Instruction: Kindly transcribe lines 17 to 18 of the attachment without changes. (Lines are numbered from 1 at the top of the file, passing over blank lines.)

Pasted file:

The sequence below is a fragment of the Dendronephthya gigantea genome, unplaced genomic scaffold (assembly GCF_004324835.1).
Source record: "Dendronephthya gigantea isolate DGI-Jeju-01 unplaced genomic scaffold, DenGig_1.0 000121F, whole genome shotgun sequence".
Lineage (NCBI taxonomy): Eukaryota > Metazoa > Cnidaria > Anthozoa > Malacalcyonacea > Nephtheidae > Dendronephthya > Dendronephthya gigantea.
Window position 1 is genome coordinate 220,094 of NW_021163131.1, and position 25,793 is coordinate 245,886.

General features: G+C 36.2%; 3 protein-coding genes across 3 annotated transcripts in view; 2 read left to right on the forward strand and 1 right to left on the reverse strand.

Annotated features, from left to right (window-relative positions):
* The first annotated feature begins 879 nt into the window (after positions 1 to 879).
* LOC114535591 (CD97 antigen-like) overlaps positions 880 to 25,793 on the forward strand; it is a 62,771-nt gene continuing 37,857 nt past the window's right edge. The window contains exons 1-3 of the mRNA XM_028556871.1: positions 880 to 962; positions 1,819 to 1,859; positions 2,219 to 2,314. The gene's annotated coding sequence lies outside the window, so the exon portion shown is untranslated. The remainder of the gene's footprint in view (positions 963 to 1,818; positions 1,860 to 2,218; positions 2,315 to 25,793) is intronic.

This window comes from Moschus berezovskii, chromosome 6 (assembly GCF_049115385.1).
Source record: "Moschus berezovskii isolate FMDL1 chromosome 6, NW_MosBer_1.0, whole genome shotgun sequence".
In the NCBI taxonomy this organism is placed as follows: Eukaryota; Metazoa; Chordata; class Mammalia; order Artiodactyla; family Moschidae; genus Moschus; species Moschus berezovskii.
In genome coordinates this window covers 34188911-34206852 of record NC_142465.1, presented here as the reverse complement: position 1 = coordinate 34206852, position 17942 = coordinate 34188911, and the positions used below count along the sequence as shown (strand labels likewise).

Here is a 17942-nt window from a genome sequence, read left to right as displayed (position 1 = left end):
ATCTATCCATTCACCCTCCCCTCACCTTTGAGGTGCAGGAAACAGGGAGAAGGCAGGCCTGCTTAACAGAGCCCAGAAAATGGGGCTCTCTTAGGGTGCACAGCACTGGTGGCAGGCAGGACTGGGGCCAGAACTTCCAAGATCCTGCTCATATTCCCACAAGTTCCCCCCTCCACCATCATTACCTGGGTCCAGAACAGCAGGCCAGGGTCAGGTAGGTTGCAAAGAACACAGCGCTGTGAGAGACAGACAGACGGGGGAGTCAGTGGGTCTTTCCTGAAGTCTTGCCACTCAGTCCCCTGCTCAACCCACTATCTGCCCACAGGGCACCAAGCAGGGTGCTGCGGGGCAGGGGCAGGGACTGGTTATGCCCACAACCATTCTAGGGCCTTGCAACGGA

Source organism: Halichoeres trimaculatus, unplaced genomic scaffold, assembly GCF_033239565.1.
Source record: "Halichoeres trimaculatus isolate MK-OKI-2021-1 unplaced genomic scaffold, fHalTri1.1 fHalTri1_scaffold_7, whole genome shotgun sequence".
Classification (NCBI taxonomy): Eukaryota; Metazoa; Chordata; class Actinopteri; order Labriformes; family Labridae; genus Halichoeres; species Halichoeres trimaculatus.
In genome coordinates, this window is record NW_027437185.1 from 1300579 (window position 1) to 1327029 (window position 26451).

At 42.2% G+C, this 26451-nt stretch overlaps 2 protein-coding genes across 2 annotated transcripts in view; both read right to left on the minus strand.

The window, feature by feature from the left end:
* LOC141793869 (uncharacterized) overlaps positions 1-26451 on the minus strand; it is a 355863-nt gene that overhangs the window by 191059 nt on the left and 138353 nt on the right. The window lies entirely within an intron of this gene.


Classification (NCBI taxonomy): Eukaryota; Metazoa; Chordata; class Actinopteri; order Labriformes; family Labridae; genus Halichoeres; species Halichoeres trimaculatus.
In genome coordinates, this window is record NW_027437185.1 from 1300579 (window position 1) to 1327029 (window position 26451).